Cooking away the CSA, week 15: On raising a kid who likes vegetables

Ahhhhh, what's up doc?

Ahhhhh, what's up doc? by Sarah Henning

Every Monday when we pick up our CSA bag from Rolling Prairie, our 4-year-old son goes with us. And every Saturday when we go to the Lawrence Farmers’ Market, he goes too. And when we harvest (or work) in the garden, he’s out there, bending over the rabbit fence, checking to see how our peppers are doing.

He knows so much more about food than I ever did at his age. This is not a knock on my parents at all. I think I just wasn’t interested like I am now, and as he’s turned out to be.

And let me tell you: I’m so happy he’s interested. Because we’ve had a much easier time trying to get him to eat healthy, real food, I think because he knows what it is, sees where it grows and helps us pick it or buy it or lug it home from our CSA.

We’ve tried to be as transparent as possible with where food comes from, and I think finally it’s starting to rub off.

You see, I wouldn’t say our kid eats any better than yours.

It would be completely wrong of me to suggest he’s a little angel who thumbs his nose as ice cream while chowing down on kale. Truth is, he absolutely loves ice cream and only eats kale if I hide it in his morning smoothie (though, usually, he can tell it’s there and will tell me it’s “gross”).

Yes, he does eat (and enjoy) ice cream.

Yes, he does eat (and enjoy) ice cream. by Sarah Henning

At dinner, he’d prefer to have some form of cheese and carbs (quesadilla, grilled cheese, etc.) as his main meal with a side of fruit and avocado, followed by chocolate/ice cream/or nothing if he didn’t clear his plate. The vegetables he’ll eat out of hand — and usually with some sort of bribery involved — are pretty much limited to baby carrots, cooked peas and corn on the cob, if I’m being really honest.

But, every so often, we have a breakthrough.

You see that carrot pic? He hadn’t eaten a carrot like Bugs Bunny in a long time, but decided this week to go for it. He even peeled it himself.

Same goes for cucumbers and sweet peppers — he used to turn his nose up at them, but now he’ll eat them sliced and he’s happy to do so, no “if you eat five bites, you can have a chocolate chip,” type bribes. And most of that is thanks to our repeated growing and buying of those two vegetables locally. We must have offered slices of each to him a thousand different ways, and this summer, it’s finally taken.

I say all this because I posted that carrot pic on Facebook and one of my friends commented that it was really great that we were raising our kid to eat healthy foods. I think it’s sweet that someone thought we’re doing a good job, but here’s the thing: While we are raising him to eat healthy foods, he’s still a kid. And kids are notoriously willful about what they’ll eat.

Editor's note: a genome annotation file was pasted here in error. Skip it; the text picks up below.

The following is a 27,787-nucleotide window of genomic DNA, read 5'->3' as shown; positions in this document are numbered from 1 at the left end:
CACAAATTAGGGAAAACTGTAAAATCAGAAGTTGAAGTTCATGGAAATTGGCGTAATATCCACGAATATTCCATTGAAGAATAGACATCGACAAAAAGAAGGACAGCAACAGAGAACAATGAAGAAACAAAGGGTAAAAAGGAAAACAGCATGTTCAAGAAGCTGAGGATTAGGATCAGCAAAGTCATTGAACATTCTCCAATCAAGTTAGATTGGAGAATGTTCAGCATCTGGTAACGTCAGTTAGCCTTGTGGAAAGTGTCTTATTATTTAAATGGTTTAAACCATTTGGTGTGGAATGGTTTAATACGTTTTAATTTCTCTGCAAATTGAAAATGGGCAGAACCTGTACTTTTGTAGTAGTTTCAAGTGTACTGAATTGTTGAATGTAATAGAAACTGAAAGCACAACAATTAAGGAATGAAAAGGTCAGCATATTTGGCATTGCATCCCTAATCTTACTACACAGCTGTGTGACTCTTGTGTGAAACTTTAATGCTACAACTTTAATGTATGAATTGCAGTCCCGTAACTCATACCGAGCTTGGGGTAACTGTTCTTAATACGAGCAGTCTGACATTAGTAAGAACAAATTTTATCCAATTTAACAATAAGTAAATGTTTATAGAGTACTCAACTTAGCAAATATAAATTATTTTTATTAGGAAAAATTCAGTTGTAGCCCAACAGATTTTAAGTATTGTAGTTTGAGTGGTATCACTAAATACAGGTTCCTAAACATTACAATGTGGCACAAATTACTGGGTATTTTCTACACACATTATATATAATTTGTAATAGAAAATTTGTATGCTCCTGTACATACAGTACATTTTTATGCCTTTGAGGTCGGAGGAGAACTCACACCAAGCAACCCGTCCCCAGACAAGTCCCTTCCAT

He doesn’t eat junk — I firmly believe in avoiding having it around to begin with — but is he going to eat carrot a la Bugs every night? Probably not, even though that would be lovely if he did.

We do our best and that’s all we can do. Perfection would be, well, perfect. But balance is much, much more attainable. Even if it kills me to admit it.

So, this is my message to Lawrence parents, who probably fret, like I do, if our kids are eating healthy enough: Just try. And don’t beat yourself up if your kid doesn’t take to kale right away.

It’s easy when you read a blog about someone else’s life to think they’re perfect or at least pretending to be. I try to make this blog as accessible as I can, and I just thought I’d point out that though fruits and vegetables are king and queen of our household doesn’t mean we’re glaring at you for doling out ice cream sandwiches instead of watermelon on a hot day. Nobody should do that to anybody.

I’d much rather spend my energy on teaching my son about good food than yelling at him for enjoying something that isn’t idea.

Instead of expecting him to be perfect and non-ice-cream-sandwich-loving, we spend our time immersing him in the act of growing, picking and purchasing food than do trying to force-feed him kohlrabi. We also spend time making dinner with him and letting him help by stirring, peeling and just generally being a part of the whole eating process.

And that is working for us at this point.

So, of our CSA goodies from last week — kale, potatoes, green beans, onions, squash, broccoli, corn on the cob — how much did our son eat? Only the corn. Yep, and that’s OK. Even if it’s not perfect.

Our goodies this week? Cherry tomatoes, Swiss chard, yellow squash, cucumbers, onions, blackberries and potatoes.

This week's goodness: cherry tomatoes, Swiss chard, yellow squash, cucumbers, onions, blackberries and potatoes.

This week's goodness: cherry tomatoes, Swiss chard, yellow squash, cucumbers, onions, blackberries and potatoes. by Sarah Henning

Comments

mom_of_three 1 year, 3 months ago

my kids weren't big veggie eaters either as tots (green beans and corn mostly), but i did get them to eat raw cauliflower, carrots, and red peppers by making a salad with them, using italian salad dressing. I used the packets (high sodium, but...what can you do), and just mixed it up. I added onions and cherry tomatoes through the years, and some kids like parts of it better than others. Sometimes its eaten as soon as its made, and sometimes it gets to set and soak in the flavors. I use less oil than recommended and no one has complained. One wants to add broccoli to it, and the others say no.
And kids go through cycles... I even have one that eats peas! one that won't eat cooked carrots or peppers and another that won't touch tomatoes. To each his own

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